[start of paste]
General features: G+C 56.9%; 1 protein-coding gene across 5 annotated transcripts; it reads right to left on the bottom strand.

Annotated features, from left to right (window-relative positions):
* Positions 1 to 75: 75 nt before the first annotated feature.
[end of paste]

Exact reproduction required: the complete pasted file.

General features: G+C 56.9%; 1 protein-coding gene across 5 annotated transcripts; it reads right to left on the bottom strand.

Annotated features, from left to right (window-relative positions):
* Positions 1 to 75: 75 nt before the first annotated feature.